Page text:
A pinhole camera, otherwise known as camera obscura, is a simple camera that is, essentially, a light-proof box with a tiny hole on one side that functions as an aperture. Light passes through the hole and projects an inverted image on the opposite side of the box. Pinhole cameras have a long depth of field and a very wide-angle perspective. To build a pinhole camera you only need a few simple household objects and various types of darkroom photo paper.
- A lightproof box (thick-walled cardboard box with high sides or a metal box such as an Altoid tin)
- Black spray paint (if using a metal box)
- Aluminum can
- Small needle
- Black electrical tape
- Darkroom photo paper
- Masking tape
- Scanner (optional)
- Photoshop (optional)
To make a pinhole camera you simply use household objects. First cut a rectangular hole in the center of your box. If you are using a metal object you need to use black spray paint and paint the whole inside of the container. Next, poke a hole with a small needle into the side of a clean aluminum can. Cut out a piece of the can big enough to cover the hole made in your container, ensure the needle hole is in the center of this piece. With sandpaper rub the piece of the can on the opposite side the hole was made. Then tape this piece to the larger hole with black electrical tape; make sure the needle hole is in the center. In a photographic darkroom, cut a piece of paper to the size of your box then, insert it into the bottom of the box with the emulsion side of the paper facing out. Close your box and tape the center of the sides of the box with a small piece of masking tape. This ensures no light enters the container. Cover your needle hole with a piece of black electrical tape; this functions as the lens cap. Now your camera is ready to use.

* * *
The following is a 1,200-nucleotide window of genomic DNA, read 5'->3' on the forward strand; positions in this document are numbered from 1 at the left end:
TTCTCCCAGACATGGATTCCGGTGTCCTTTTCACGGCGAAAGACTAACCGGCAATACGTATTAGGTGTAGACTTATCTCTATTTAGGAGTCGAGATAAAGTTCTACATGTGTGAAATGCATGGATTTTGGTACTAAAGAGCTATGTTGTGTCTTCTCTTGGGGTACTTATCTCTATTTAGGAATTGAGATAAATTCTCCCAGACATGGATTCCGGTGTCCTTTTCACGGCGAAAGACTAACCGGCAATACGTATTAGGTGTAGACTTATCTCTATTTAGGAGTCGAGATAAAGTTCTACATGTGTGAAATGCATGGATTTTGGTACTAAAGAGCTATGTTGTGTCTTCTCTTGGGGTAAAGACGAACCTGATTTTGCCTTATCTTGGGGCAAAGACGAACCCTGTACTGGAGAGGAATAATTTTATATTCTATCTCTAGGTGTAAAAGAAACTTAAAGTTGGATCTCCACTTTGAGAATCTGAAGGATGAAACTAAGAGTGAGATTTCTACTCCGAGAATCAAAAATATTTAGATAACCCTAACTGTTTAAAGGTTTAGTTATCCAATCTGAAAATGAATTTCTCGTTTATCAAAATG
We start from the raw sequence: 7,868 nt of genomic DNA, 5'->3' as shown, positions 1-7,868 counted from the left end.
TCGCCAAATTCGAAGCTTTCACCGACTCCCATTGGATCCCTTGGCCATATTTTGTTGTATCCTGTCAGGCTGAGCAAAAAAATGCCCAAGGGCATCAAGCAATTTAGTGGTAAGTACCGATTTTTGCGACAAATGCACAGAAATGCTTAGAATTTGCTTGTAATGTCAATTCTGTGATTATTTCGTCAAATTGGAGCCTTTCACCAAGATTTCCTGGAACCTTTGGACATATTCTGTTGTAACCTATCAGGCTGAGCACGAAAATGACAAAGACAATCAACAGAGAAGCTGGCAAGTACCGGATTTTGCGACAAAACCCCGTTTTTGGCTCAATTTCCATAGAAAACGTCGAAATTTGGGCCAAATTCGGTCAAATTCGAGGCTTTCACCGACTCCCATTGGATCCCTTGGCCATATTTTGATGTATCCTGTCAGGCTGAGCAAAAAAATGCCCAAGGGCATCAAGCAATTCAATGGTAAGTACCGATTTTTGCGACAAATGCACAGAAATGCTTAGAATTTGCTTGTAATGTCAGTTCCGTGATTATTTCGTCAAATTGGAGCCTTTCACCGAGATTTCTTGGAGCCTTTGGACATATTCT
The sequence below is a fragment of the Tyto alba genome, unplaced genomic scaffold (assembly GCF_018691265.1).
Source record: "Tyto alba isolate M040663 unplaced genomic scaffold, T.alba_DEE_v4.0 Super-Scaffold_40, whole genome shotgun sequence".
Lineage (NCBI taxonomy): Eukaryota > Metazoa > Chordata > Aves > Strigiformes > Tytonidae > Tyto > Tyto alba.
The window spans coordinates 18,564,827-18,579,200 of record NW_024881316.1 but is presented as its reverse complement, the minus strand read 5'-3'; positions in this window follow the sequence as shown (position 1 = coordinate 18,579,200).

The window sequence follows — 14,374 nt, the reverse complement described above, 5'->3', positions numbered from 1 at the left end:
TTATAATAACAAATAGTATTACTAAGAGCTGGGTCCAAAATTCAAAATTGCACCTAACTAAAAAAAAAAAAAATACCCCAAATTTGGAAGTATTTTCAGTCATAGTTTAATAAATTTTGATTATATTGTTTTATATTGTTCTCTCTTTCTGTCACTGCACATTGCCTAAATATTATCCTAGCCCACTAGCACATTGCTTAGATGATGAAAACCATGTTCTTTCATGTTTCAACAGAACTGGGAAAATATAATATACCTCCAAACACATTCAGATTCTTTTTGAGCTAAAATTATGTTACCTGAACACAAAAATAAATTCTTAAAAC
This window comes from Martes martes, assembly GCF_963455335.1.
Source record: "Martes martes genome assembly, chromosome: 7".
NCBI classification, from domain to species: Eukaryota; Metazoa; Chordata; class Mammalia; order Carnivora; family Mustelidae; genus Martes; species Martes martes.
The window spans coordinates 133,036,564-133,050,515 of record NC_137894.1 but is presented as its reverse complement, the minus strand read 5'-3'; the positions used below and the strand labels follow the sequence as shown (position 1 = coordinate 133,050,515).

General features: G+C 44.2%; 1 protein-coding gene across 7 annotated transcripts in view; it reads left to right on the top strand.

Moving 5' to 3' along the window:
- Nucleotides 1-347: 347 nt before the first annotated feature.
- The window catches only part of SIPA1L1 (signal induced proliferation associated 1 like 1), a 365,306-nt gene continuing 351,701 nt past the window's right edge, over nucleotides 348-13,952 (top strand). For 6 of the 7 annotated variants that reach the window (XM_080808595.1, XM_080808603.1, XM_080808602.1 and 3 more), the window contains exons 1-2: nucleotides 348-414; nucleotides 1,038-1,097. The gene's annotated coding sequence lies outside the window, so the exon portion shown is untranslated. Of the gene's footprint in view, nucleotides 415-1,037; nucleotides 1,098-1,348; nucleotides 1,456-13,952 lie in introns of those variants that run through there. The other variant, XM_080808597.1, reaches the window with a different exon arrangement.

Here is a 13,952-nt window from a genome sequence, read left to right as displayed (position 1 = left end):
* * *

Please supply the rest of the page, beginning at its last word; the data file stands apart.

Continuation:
Learning how to properly use your homemade camera uses a lot of trial error, however, the result is worth it. Pinhole cameras work best in partly sunny weather or a brightly lit room. The depth of the box changes the time of the exposure needed to make an image; outside this process takes seconds, however inside it takes minutes. The best time to experiment, for beginners, is on a partly sunny day. If your print is to light add time exposed; if it is too dark, subtract time exposed to the light. When using trial and error, make sure to replicate the event at the same time of day until you learn the correct exposure for your container. Once you create an image using the right exposure, develop the image in a dark room and let the print dry.
Once you develop your print in a darkroom, you have an inverted image of your subject. This functions, essentially, as a negative. To create a positive image, and invert it, simply scan the image and then invert the image in a photo-editing computer program; such as photoshop. Many choose to do this; however, some choose to leave the image in its original form to create the desired effect.